“Change is hard, but when it comes to Thanksgiving, many things this year won’t be changing,” said Patrick DeHaan, head of petroleum analysis at GasBuddy. “First, expect the mediocre Detroit Lions and their fans, including me, to suffer for a third straight Thanksgiving Day.”

Second, expect the national average price of gasoline to be in the $2.50s for the third straight Thanksgiving. And third, expect average gas prices to drop between now and Christmas, giving motorists something extra to be thankful for. 

According to GasBuddy’s Annual Holiday Travel Survey, 30% of participants said high gas prices were impacting their travel plans, a 2% decrease from last year. 2019 is expected to see a 7% increase in travelers on the road for Thanksgiving compared to 2018, with more than half of drivers having 1-2 passengers in the car with them. Nearly one fifth of drivers expect to spend 4-6 hours in the car.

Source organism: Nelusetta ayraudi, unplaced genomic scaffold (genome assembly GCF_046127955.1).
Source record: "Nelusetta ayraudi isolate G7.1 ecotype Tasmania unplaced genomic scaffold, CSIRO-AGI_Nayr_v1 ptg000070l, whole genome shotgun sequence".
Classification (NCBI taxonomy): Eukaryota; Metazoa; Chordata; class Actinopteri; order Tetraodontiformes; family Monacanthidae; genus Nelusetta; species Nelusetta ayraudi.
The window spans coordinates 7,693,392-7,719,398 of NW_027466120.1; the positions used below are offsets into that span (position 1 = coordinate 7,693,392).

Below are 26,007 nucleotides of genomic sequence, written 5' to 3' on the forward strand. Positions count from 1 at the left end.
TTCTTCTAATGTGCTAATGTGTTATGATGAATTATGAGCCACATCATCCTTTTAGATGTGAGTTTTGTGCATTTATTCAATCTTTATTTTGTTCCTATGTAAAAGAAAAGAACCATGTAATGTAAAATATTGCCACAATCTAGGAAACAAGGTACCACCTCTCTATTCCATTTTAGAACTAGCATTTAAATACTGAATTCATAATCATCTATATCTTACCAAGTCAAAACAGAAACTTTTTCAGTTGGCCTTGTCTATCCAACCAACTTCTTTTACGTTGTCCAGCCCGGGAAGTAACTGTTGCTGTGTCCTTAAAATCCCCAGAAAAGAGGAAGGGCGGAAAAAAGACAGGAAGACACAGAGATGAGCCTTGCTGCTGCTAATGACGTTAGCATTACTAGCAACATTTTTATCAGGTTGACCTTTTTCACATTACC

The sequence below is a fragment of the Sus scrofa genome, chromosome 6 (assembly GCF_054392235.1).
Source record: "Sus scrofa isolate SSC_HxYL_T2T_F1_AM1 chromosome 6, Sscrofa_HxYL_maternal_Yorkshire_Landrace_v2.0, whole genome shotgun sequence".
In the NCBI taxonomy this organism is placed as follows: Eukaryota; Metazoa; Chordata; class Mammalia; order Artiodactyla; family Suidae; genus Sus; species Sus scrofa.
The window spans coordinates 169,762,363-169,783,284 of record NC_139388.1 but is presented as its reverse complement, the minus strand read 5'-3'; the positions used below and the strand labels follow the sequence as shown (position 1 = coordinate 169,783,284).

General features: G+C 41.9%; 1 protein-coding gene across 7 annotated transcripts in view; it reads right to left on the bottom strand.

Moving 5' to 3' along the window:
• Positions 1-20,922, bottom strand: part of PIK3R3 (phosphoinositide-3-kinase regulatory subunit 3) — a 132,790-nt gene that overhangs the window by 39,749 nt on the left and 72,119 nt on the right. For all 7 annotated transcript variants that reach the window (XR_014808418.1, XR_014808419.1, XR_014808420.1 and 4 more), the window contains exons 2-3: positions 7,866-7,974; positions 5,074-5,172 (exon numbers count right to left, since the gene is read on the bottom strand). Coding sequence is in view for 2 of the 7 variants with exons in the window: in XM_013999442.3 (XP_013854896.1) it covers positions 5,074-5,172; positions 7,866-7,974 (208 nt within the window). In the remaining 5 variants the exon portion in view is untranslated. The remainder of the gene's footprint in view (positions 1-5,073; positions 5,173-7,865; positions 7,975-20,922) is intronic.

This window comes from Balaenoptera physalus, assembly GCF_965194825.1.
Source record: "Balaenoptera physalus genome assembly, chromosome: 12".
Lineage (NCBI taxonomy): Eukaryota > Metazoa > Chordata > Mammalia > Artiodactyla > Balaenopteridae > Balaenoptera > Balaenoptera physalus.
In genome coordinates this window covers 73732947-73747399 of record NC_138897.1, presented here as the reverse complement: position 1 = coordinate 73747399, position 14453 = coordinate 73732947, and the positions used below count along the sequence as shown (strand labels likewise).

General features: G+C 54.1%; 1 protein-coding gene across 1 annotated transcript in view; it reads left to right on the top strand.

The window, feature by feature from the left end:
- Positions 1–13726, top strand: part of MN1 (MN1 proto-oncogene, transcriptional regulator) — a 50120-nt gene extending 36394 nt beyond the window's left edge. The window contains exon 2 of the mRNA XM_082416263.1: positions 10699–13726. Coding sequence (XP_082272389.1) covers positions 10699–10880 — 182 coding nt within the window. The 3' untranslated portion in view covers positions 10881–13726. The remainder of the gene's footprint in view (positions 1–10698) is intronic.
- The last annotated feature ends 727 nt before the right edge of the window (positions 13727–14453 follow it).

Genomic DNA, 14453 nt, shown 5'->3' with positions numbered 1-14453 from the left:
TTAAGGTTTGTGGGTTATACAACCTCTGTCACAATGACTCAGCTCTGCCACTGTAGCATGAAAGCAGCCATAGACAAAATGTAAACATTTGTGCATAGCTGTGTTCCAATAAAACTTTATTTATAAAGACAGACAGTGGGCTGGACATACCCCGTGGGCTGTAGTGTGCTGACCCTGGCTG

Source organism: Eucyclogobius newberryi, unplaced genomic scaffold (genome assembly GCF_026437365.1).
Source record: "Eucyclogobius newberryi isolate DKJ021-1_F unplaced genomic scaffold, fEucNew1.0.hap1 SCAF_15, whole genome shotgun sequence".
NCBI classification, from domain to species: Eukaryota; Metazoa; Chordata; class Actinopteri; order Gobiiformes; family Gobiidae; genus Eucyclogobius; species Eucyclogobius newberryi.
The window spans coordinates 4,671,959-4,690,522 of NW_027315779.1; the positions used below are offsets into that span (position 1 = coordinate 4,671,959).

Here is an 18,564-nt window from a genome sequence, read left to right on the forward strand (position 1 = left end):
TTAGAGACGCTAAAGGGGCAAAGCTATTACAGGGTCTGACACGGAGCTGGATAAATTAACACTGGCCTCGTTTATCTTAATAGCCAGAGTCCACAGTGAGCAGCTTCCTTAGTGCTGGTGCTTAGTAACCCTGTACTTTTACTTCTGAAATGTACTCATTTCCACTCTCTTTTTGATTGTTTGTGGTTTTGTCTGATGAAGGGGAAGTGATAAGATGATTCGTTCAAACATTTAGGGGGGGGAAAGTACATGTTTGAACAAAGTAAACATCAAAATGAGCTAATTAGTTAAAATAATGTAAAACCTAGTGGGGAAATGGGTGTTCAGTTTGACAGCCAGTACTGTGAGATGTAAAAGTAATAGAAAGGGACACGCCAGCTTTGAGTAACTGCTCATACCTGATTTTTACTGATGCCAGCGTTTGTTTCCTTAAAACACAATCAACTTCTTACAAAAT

Getting ahead of the holiday expenses, more than two-thirds of consumers will be using a loyalty or cash back program to save money or earn rewards when they fill-up for their Thanksgiving trip. 

The top considerations when choosing which station to stop at are location, price of gas and the brand of gas. A shift in travel sentiment compared to last year: drivers are less concerned about the brand of fuel and putting more emphasis on location and price.

A lot of traffic